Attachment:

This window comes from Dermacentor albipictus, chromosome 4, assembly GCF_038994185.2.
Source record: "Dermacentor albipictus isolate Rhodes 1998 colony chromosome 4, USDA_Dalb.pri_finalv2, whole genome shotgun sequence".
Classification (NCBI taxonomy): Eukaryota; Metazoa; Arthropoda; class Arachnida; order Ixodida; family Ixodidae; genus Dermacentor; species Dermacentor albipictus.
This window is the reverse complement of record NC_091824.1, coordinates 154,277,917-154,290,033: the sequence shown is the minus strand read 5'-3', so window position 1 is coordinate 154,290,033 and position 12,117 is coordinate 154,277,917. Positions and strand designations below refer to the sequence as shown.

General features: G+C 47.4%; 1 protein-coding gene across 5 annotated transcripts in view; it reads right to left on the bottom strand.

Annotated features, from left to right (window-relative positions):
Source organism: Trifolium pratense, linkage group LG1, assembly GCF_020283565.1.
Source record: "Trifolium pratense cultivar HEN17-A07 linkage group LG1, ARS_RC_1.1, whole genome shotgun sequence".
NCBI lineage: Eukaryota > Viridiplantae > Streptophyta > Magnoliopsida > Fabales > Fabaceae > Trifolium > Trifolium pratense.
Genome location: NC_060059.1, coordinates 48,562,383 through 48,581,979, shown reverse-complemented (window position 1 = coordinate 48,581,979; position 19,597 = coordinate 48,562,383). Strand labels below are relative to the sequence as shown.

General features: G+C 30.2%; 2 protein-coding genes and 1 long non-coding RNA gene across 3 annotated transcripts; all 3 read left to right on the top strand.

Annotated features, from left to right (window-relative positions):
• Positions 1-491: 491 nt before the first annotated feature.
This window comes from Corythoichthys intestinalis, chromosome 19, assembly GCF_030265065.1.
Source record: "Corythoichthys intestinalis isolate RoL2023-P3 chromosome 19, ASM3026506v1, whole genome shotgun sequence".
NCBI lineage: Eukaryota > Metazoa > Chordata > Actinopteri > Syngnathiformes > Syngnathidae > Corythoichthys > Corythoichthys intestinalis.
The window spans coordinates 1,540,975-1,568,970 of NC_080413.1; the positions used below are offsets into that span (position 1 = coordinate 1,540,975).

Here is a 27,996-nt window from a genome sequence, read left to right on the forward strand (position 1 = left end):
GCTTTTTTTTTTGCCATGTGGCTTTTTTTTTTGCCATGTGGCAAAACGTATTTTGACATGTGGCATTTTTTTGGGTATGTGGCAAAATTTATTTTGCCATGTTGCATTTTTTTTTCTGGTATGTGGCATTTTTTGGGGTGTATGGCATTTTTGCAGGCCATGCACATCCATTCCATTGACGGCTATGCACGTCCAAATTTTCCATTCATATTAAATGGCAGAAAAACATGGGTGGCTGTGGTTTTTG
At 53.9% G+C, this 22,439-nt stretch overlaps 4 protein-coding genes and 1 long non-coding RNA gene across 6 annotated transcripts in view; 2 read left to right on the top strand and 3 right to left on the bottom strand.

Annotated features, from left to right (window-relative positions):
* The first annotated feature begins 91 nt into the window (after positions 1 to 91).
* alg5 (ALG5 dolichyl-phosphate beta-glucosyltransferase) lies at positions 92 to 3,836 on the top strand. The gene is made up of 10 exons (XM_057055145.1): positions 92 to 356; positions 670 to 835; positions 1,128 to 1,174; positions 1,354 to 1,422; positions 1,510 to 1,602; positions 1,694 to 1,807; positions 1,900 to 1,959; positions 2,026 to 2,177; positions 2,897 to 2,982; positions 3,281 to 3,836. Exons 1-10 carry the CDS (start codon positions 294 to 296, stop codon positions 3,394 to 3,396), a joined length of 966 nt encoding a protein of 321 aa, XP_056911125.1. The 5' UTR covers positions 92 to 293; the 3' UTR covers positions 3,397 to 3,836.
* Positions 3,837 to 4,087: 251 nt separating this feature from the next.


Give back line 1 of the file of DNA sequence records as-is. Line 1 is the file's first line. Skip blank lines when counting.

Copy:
This window comes from Dermacentor albipictus, chromosome 4, assembly GCF_038994185.2.